by Chris Roe.
Towards the end of March this year, I was sat in the living room of one of the L’Arche community houses in Preston, next to a person with learning disabilities who I support and live alongside, and another assistant, watching telly. As our programme ended, a newsreader appeared on the screen. He began to inform us of the latest news regarding Coronavirus – the rapidly developing crisis, the Prime Minister’s message, the new restrictions imposed on our lives…
The person with learning disabilities leant forwards, took a breath and shouted “Oh shut up!”
We all laughed, and, on my part at least, felt a little bit of unacknowledged tension lift. For though I would never have verbalised it, there was a part of me that wanted to yell too. The harsh reality the newsreader conveyed was painful. It was good to hear someone say so out loud.
There has been a lot of advice around keeping ourselves mentally well during this time, not to mention a plethora of activities and video meet-ups organised by so many communities and organisations across the world. In my own experience of this crisis, all the best mental health advice I’ve heard (and I’ve heard this said in many different ways by many different people) has essentially involved expressing ourselves honestly, be that through writing things down, talking to someone, or just, well, shouting at the telly.
In this time of crisis, I’m more aware than ever of the power of honesty. There is something very cathartic about saying what we truly feel, when so often we cover those feelings up out of necessity or habit. Being honest involves opening ourselves up, to God and to other people, and therefore being vulnerable in some way.
I have found the Psalms to be a real gift at this time. They express a whole spectrum of emotions towards God- love and fear, longing and pain, peace and anger, and so much more. Their comfort lies in their expressiveness and openness towards God, which somehow permits us, too, to be equally open and expressive in our relationship with God.
It’s worth pointing out that being honest is not the same as being miserable! One of the traditions we hold in L’Arche when celebrating birthdays, whether for people with or without disabilities, is to “pass the candle”. A candle is passed around those who have gathered to celebrate and in a few words each person tries their best to sum up what they value and appreciate about the person whose birthday is marked. It can be a powerful thing to be a part of, a powerful thing to hear about yourself.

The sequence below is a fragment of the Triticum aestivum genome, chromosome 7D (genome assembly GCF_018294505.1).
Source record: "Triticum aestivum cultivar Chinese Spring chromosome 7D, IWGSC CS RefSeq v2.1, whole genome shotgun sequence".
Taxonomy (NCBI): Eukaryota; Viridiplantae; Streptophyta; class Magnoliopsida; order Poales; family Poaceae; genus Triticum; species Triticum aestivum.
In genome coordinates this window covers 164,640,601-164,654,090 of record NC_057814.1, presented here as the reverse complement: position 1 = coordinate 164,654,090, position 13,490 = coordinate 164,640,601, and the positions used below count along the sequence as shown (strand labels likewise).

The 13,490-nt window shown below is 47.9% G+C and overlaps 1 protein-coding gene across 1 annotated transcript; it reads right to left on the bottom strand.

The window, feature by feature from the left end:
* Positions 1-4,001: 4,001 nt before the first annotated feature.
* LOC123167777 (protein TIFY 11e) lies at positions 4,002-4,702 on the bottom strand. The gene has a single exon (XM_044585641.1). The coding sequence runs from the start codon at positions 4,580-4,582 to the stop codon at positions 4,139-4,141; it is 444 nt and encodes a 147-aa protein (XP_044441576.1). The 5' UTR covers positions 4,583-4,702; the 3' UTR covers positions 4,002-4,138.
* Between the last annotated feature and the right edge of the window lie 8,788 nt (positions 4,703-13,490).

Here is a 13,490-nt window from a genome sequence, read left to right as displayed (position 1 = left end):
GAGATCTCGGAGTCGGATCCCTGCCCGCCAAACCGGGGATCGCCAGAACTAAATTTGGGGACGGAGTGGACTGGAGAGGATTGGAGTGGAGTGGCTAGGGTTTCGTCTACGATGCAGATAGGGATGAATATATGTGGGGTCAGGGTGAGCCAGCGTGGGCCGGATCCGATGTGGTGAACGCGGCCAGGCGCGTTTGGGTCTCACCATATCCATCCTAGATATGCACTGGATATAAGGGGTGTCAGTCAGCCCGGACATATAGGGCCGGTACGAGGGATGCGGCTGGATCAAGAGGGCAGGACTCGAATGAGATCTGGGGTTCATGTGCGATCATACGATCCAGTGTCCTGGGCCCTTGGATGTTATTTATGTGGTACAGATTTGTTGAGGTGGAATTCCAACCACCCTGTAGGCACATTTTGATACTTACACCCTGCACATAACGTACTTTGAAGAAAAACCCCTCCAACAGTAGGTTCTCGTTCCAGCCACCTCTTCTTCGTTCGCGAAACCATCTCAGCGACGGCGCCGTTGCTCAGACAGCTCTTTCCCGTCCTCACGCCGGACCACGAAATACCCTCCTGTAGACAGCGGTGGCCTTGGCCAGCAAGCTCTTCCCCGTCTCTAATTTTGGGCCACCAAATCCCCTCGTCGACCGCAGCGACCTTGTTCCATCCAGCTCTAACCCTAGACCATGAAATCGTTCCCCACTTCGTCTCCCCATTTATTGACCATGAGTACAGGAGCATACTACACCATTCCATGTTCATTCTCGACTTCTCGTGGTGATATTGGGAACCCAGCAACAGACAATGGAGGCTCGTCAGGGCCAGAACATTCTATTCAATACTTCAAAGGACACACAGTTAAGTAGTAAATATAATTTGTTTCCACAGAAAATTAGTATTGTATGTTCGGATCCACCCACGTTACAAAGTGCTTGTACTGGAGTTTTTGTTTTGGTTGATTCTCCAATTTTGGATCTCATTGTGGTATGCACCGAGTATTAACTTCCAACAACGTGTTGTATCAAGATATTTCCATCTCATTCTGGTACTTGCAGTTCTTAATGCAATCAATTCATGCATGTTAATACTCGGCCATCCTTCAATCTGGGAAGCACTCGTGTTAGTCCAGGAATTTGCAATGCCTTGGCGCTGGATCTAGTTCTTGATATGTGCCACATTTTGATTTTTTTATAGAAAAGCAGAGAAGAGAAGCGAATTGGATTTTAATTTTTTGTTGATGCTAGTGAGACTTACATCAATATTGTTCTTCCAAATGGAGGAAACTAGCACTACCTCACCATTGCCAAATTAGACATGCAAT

Of course, we do not mention the things we do not like about someone, their weaknesses and faults, at their birthday party. That would not be much fun.
Honesty is powerful and it can be painful. Which truths do we share with each other? What does the right time to share a difficult truth look like? Where do we do that? When is it appropriate or inappropriate? Is it easier for some people to be honest than others?
One of the most painful honesties in L’Arche recently has been news about Jean Vanier, the founder of L’Arche. Vanier created and helped grow a global network of communities of people with and without learning disabilities, sharing life together. But this year, an independent investigation commissioned by L’Arche determined that he had sexually and spiritually abused at least six women. A man who was considered by many to be a saint was anything but.
What do we do with such news? Where do we go from here? How do we even share it? One example of this, from L’Arche London, was widely circulated at the time and has much power in the way it does not shy away from telling difficult truths to vulnerable people, in as safe an environment as possible.
There is a long way for L’Arche to go, but it seems to me that the honesty expressed by the organisation I am part of gives us a chance to grow up, to be honest about the past and not romanticise it.
The power of honesty has become all the clearer through lockdown for me. Honesty, and the vulnerability that comes with it, seems to allow us to enter deeper relationships with one another. This blog will be published the day after Trinity Sunday, a day when we recognise that the very being of God is, in some mysterious unknowable way, relational. Can church communities do anything more than aspire to reflect that?
We read in Acts of the first disciples sharing their lives together following the coming of the Holy Spirit. They shared their possessions, broke bread and praised God together. That commitment to one another must have required a certain bravery, and a certain willingness to relate to each other in loving honesty and vulnerability. It seems to me that, knowing your brothers and sisters in such a way, you may, in a way we too easily take for granted, realise that we are all children of God, fearfully and wonderfully made.
 Acts 2: 42-47